About 150 bandanna-clad protesters carrying banners that said "Fifa go home" marched towards the stadium, causing some stores to shut their doors temporarily and one metro station to close briefly.

Original Article

Dispatches From Brazil’s World Cup: ‘No One Lives Here Anymore’

Favela do Metro was once a community of 700 families living a five-minute walk—just up the Rua São Francisco Xavier—from Rio’s legendary Maracanã Stadium. Now it’s a couple of storefronts and a tonnage of rubble. All of the 700 families are gone, uprooted by a World Cup agenda that looked at their homes and envisioned parking lots for the Maracanã. Even that was too much for city planners, as the parking lot has yet to be built, with the World Cup already underway. Perhaps it will be ready for cars by the start of Rio’s 2016 Olympics. When I asked one of the former favela residents, hanging around a food stand, to explain the delays, he said, “If they can’t finish the World Cup stadiums, do you really think they care about this place?”

Hawks Push for Iraq War, Rule of Law Prevents It

The same people who got the US into the mistaken Iraq War are now urging President Obama to use military force in Iraq again. Republican hawks are using the violence in Iraq as a political tool that is escalating pressure for US military intervention. But, if the US follows the rule of law—both US and international law—the president does not have the authority to attack Iraq without Congressional and UN authorization.

John McMain went roaring onto the Senate floor “calling on the entire Obama administration national security team to resign.” McCain urged immediate action saying “Every hour the options become fewer and fewer as ISIS, the most radical terrorist group alive, sweeps across Iraq.” On the House side, John Boehner mocked: “What’s the president doing? Taking a nap?”

American Socrates

CAMBRIDGE, Mass.—Noam Chomsky, whom I interviewed last Thursday at his office at the Massachusetts Institute of Technology, has influenced intellectuals in the United States and abroad in incalculable ways. His explications of empire, mass propaganda, the hypocrisy and pliability of the liberal class and the failings of academics, as well as the way language is used as a mask by the power elite to prevent us from seeing reality, make him the most important intellectual in the country. The force of his intellect, which is combined with a ferocious independence, terrifies the corporate state—which is why the commercial media and much of the academic establishment treat him as a pariah. He is the Socrates of our time.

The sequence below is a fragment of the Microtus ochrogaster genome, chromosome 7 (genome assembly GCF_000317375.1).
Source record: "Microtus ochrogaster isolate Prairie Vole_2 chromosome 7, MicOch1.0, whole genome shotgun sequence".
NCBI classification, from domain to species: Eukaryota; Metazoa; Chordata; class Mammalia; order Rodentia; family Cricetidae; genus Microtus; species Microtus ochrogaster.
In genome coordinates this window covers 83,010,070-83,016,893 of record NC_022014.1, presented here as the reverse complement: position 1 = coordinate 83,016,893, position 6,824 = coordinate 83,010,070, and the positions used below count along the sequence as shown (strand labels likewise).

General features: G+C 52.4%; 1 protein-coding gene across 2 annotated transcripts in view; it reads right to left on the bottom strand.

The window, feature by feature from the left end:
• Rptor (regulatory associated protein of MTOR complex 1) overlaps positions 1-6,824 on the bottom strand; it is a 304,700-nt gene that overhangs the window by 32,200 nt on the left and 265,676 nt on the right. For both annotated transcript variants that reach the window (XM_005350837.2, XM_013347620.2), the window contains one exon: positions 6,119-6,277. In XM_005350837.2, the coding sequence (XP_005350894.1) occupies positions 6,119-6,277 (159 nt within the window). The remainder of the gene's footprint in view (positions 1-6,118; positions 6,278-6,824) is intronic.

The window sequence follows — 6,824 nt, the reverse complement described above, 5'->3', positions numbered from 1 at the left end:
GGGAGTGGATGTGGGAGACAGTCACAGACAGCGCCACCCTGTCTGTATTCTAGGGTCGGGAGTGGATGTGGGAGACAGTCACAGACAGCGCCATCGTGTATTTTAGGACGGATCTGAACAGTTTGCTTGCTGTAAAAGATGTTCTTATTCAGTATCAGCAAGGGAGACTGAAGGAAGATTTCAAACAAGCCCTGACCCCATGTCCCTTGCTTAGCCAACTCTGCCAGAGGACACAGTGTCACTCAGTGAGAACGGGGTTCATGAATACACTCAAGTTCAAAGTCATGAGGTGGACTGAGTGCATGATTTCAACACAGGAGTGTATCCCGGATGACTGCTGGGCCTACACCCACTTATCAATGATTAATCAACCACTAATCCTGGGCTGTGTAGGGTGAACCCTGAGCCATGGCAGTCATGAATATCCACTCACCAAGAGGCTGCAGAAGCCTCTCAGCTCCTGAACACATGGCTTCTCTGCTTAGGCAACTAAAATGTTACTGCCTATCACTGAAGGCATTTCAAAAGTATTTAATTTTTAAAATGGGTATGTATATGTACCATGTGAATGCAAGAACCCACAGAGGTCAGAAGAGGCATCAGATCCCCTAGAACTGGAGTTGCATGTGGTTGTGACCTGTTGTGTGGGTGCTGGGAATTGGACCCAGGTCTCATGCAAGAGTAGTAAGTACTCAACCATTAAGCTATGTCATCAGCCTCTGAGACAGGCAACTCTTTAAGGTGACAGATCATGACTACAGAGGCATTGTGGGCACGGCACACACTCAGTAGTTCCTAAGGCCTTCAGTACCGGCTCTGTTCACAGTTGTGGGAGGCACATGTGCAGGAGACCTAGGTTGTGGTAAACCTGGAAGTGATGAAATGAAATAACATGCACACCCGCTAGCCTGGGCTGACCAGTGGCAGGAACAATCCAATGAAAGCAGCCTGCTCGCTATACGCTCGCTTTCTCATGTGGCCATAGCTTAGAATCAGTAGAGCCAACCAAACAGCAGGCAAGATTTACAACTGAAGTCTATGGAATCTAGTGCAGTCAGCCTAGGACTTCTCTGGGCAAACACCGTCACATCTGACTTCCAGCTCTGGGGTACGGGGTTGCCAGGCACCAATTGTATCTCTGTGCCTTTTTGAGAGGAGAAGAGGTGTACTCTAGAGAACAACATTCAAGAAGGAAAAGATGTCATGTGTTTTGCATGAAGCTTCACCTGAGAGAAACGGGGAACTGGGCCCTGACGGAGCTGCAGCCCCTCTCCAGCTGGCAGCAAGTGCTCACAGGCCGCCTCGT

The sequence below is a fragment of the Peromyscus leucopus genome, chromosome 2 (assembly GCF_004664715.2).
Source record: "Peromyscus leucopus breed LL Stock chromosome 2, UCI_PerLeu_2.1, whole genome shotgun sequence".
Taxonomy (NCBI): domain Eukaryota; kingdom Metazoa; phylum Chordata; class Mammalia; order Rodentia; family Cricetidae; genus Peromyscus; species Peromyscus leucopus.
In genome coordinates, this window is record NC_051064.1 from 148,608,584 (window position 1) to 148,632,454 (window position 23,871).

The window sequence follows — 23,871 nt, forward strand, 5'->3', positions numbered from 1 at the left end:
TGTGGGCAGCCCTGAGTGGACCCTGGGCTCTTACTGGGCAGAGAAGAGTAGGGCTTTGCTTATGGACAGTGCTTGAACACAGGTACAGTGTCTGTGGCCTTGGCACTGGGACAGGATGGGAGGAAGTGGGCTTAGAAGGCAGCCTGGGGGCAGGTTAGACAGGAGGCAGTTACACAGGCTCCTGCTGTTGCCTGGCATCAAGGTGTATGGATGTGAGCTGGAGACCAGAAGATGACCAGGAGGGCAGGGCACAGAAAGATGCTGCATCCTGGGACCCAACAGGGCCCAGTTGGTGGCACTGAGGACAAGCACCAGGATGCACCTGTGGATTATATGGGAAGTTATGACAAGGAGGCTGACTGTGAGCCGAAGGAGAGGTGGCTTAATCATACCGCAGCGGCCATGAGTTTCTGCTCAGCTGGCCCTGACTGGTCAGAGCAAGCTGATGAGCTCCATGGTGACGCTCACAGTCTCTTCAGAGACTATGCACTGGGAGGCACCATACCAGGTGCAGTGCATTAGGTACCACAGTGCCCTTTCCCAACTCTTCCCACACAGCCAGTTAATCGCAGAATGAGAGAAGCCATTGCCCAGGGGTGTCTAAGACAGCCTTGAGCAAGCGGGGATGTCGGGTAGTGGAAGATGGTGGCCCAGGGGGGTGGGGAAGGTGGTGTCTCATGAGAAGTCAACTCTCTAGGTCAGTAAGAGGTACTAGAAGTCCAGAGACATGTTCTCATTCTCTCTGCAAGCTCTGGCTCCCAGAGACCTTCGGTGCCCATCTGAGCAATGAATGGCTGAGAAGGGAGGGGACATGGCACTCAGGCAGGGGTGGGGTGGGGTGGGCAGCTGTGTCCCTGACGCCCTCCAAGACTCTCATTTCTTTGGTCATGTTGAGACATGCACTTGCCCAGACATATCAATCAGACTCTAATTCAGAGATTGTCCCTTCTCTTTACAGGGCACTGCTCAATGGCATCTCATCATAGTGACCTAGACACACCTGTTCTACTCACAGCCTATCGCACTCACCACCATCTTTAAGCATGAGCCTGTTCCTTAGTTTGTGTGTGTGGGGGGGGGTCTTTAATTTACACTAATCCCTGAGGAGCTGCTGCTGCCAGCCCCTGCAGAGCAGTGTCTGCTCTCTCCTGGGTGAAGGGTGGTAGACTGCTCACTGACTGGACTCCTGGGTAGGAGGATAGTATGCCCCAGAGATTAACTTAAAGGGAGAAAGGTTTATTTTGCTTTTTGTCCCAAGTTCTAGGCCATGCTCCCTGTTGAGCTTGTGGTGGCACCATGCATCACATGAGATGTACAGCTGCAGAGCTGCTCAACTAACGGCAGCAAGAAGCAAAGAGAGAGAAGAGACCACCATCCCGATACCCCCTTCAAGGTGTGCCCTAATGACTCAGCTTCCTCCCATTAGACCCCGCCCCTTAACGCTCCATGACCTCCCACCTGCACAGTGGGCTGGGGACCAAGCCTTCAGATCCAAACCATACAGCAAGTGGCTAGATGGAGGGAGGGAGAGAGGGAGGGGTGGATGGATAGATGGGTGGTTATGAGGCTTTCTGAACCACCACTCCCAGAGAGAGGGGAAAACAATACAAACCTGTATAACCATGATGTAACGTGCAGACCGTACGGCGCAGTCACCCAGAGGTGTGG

Palestinian parliamentary speaker arrested in search for kidnapped teens

Israeli troops have arrested the speaker of the Palestinian parliament and Hamas member Aziz Dweik during a wave of detentions linked to a massive manhunt for three kidnapped teenagers.

An Israeli army statement on Monday said more than 40 suspects in the West Bank, "including Hamas leadership and operatives", had been arrested, bringing the total number of arrests in the search to at least 150.


The day after Islamic militants swept into Mosul, Iraq’s second-largest city, and several other enclaves along the Tigris River, the conquering army, called the Islamic State of Iraq and al-Sham, posted a photograph on Twitter. It showed one of its fighters—a Chechen volunteer, the group said—opening the door of an American-made Humvee that it had seized from the Iraqi Army. The Humvee and the militant, the group said, had just arrived at an isis base in Syria, where, presumably, they were ready to be dispatched in the war there.

The border between Iraq and Syria may have effectively disappeared, but the dynamics driving the civil wars in those nations are not identical. In Syria, an oppressed majority is rising up; in Iraq, an oppressed minority. (The opposition fighters in both wars are mostly members of the Sunni sect.) Both countries just held elections: in Syria, the dictator, Bashar al-Assad, won in a display of empty theatre; in Iraq, where Prime Minister Nuri al-Maliki is expected to form a government for a third term, the elections were for the most part free. In Iraq, the dynamics driving the strife are largely Iraqi, and in Syria they are largely Syrian.

Koch Brothers Plan $300 Million Spending Spree In 2014

The billionaire Koch brothers and their political network are planning to spend almost $300 million during the 2014 election cycle, some of which will go toward a renewed effort to combat unprecedented carbon regulations unveiled by the Obama administration last month.